Dr. Leonor Corsino, an endocrinologist and Assoc. Prof. of Medicine at Duke, told ABC11 she did her research before choosing to get vaccinated and found the benefits far outweighed the risks.
“There are many reasons why,” she said. “One is obviously because I wanted to be vaccinated to protect myself and protect my patients.”
Many of the patients Corsino treats on a weekly basis have diabetes and are at a higher risk of severe illness if they contract the virus.
“Second, I do believe in vaccination,” said Corsino. “I’ve always received all my vaccines in the past. I trust science, as an investigator myself.”
According the to the CDC Vaccine Adverse Event Reporting System, there have been seven reports of allergic reaction to the Pfizer vaccine and one to the Moderna vaccine in the U.S.
The CDC recently updated its guidance, accordingly:
- People allergic any ingredient in an mRNA COVID-19 vaccine, including PEG or polysorbate, should not get either of the currently available COVID-19 vaccines.
- If you had a severe allergic reaction after getting the first dose of an mRNA COVID-19 vaccine, you should not get the second dose.
- If you had an immediate allergic reaction, even if it was not severe, to any ingredient in an mRNA COVID-19 vaccine, you should not get either of the currently available mRNA COVID-19 vaccines.
In 2012, Corsino ended up in Duke’s emergency department, not knowing what triggered the anaphylactic reaction that prompted her to now always carry an Epipen.
When she was tapped to get the Pfizer vaccine during the first days of its rollout at Duke, she declined.
“However, after seeing that over 2 million healthcare providers have received the vaccine in the last couple weeks, and looking at the number of cases that have been reported, I feel more comfortable,” she said.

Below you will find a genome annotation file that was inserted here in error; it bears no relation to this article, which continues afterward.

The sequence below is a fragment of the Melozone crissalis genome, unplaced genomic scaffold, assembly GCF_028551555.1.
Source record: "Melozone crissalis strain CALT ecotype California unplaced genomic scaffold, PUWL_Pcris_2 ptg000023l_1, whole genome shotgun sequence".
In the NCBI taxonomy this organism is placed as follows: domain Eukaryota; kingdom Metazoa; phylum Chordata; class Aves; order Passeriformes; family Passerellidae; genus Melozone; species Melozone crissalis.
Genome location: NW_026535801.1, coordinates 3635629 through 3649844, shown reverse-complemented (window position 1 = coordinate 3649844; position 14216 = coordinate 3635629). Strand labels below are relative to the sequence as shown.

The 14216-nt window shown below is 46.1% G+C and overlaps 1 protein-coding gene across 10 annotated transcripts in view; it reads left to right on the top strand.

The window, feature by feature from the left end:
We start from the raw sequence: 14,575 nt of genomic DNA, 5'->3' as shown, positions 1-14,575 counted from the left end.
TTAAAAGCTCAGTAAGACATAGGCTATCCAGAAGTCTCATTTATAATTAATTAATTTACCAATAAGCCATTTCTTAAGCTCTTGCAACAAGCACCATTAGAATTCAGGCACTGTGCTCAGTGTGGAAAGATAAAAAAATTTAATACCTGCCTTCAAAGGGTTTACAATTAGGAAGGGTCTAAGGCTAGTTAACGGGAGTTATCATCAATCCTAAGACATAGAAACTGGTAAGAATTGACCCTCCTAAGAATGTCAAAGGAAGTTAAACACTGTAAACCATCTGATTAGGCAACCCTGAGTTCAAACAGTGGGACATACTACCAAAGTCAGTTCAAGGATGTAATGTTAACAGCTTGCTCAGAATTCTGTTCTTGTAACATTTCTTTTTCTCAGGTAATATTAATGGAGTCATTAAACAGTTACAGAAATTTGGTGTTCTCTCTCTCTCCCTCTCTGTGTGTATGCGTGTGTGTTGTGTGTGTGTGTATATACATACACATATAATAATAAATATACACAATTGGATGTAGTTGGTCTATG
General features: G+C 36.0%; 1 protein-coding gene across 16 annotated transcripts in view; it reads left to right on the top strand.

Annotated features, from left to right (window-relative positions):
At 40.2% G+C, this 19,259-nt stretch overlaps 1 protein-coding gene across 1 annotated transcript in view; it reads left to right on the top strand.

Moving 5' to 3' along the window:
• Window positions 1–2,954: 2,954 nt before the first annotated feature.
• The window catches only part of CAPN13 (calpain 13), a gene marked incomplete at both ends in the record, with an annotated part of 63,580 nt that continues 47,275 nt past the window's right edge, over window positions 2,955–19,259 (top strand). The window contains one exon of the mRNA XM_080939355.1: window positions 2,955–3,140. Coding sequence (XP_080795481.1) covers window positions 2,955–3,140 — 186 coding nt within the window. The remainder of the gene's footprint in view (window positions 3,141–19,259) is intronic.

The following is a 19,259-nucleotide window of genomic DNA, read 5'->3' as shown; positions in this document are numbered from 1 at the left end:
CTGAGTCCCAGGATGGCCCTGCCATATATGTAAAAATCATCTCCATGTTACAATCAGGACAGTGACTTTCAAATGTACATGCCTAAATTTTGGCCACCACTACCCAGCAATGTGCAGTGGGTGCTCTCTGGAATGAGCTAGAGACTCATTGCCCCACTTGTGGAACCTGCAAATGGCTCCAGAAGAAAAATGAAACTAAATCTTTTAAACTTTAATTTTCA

So after doing her research, Corsino got her first dose of the Pfizer vaccine on Dec. 28.
“Actually I didn’t have a lot of concerns, no pain in my arm which I know some people have reported that,” she said. “I did have a little bit of red in my ears and a little bit of fatigue the day after. But afterwards, I have been feeling perfectly fine.”
As a member of Duke’s Latin-19, an advocacy team formed during the pandemic to reach and help the Latino population through it, Corsino said it was one more important reason for her make the informed decision to get vaccinated.
“My goal as a Latina and an immigrant myself, is to actually educate my community so they feel ease of following the recommendations, so we don’t continue to lose valuable lives because of this pandemic that is impacting them so disproportionately,” she said.
For now, Corsino said she’s encouraging others to do what she did.
“Read about it,” she said. “Get informed. Take time to make the decision.”
She’s now looking forward to scheduling her second dose of the COVID-19 vaccine.
“I’m not concerned,” she said. “I have my Epipen. We know anaphylaxis is something we can treat. And in that regard, I feel confident about getting my second dose.”
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